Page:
1. Like Ashley and Paula said for some people, medication helps. I was once put on Paxil for a period of about 6 months when I went to my doctor and told him I was at the end of my rope with a approaching renovation, two young kids in sports, huge amounts of debt, and a million other things. I told my doctor I did not want to live my life dependent on drugs but I was really struggling now, didn’t have time for therapy, and really only needed to get through this reno. He put together a plan for me to take something for the duration of the reno, then wean me off it again and consider therapy when things settled down. It helped me, and although the withdrawal was awful despite the plan we put in place, I know medication has a place for some of us.

      My point about the subconscious here was more about not letting the past or past reactions and emotions dictate our present or future. There are multiple ways of doing this, and although I’m still a beginner and failing at some of my attempts, I am making strides forward. I feel confident that I will get to the place I want to by staying on course.

      And like you, creativity is my ticket too. 🙂

      Liked by 1 person

  4. Agreed..it is all in the mind. What you feed is what it gives and you respond accordingly. We respond based on our past experiences and beliefs. The moment we step out of the past and the belief zone the narrative changes and so does the response to any situation.
    Stay blessed always 🙏🌹🙏

    Liked by 2 people

    1. I know people for whom this works. Then I think ‘oh but these things never work for me’ and right there, a limiting belief has been reconfirmed. Why not let that go, consider the new day free of yesterday’s BS, and start fresh? Every single day.

      I’m doing this and failing regularly, but every day I start again and every day I last a little longer.

      Your dad, as many people that generation, was wise. We should listen to our parents. 🙂

      Liked by 1 person

  5. Ashley and Paula make good points. It ties is with something I recently saw or read… something, somewhere… 🙄🤦🏼‍♀️ It was about Free Will and how we don’t really have it because we’re all products of our DNA (nature) and the environment (nurture). A person with a chemical issue that causes a mental disorer/illness can’t manifest a correctly working endocrine system.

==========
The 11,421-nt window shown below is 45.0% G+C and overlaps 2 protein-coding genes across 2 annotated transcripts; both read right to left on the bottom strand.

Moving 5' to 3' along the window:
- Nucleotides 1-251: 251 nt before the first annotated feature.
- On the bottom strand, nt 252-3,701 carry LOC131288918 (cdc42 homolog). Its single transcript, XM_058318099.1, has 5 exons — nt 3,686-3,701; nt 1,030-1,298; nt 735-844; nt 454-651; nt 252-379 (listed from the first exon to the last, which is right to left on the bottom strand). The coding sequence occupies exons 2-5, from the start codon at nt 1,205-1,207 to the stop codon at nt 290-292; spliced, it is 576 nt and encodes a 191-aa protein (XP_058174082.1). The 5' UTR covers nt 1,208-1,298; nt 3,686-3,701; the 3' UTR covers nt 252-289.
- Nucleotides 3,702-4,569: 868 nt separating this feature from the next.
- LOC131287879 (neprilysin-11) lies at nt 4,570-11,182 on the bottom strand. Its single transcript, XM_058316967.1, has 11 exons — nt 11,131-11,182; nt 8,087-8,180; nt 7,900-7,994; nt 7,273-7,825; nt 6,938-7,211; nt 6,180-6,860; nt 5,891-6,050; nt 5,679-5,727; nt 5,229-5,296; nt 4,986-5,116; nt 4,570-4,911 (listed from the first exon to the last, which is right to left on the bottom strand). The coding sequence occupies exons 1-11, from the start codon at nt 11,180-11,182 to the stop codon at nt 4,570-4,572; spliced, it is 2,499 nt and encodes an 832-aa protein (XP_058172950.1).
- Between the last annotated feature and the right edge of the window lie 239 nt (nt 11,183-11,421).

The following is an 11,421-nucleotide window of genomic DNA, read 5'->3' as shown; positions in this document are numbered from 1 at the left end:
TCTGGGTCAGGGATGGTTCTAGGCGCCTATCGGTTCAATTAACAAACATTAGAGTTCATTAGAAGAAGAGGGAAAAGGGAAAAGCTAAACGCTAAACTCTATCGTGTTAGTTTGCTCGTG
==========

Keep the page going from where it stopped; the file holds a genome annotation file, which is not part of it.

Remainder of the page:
But as you point out, we CAN retrain the way we respond to situations/stimuli.

    I’m a firm believer in tapping into the subconscious or actively trying to shut my conscious chatter down and just going with whatever is happening… letting my subconscious have the “controls”.
    I’ve been working on this for a looonnnnggg time though. It’s not some magic “6 easy steps to be a perfect human” kind of thing. Awareness is always a great starting point.
    So, thank you! This post is very helpful with that Awareness. 👏 💌💌💌

    Liked by 4 people

    1. My main point, as I described in my replies in other comments, is that living in the present moment without the weight of yesterday’s BS, is going to give me a more positive outlook on the future.

      If I wake up thinking oh fuck he’s ghosting me again, oh crap she left all her clutter for me to clean up again, I’m living in the past. Today is fresh. Today is clean. Just because my subconscious is telling me x happened when someone disconnected from me or left a bunch of their clutter blocking my path to the coffee doesn’t mean I should let those feelings take over my life (but they did). Instead, I could just choose not to let that shit bother me, and live in the present moment without drawing on the stored memory of how I lashed out, cried or did whatever in similar circumstances in the past.

      Liked by 2 people

  6. I think there are two very different things at play here. The relationship between thoughts, feelings, and behaviours and the idea of working on your thoughts to rewire your brain is fundamental stuff in cognitive behavioural therapy. The Secret’s version of the law of attraction and manifestation get into pseudoscience stuff about vibrating out to the universe what you want and the universe handing it to you, with some made-up quantum physics tossed in for good measure. The fact that CBT can be really effective doesn’t mean that the law of attraction is accurate.

    Liked by 4 people

    1. I haven’t tested it all out myself, yet. All I know is I tend to let the weight of unhappy events carry me rather than allow myself to feel gratitude and joy to counter the effect of the negativity.

      My overactive imagination allows me to create elaborate worst-case scenarios which then set the tone for my day. I made a promise to myself in recent weeks and months to not let that happen anymore. Why let the negative shit from yesterday affect my fresh, un-lived day today? I have a clean slate in today. Instead of letting my subconscious dig deep in my memory and dredge up yesterday’s BS, why not stay present in the current neutrality and make the new day about today, not about yesterday?

      At least that’s what my aim is every day. I’m working on it but I’m not there yet.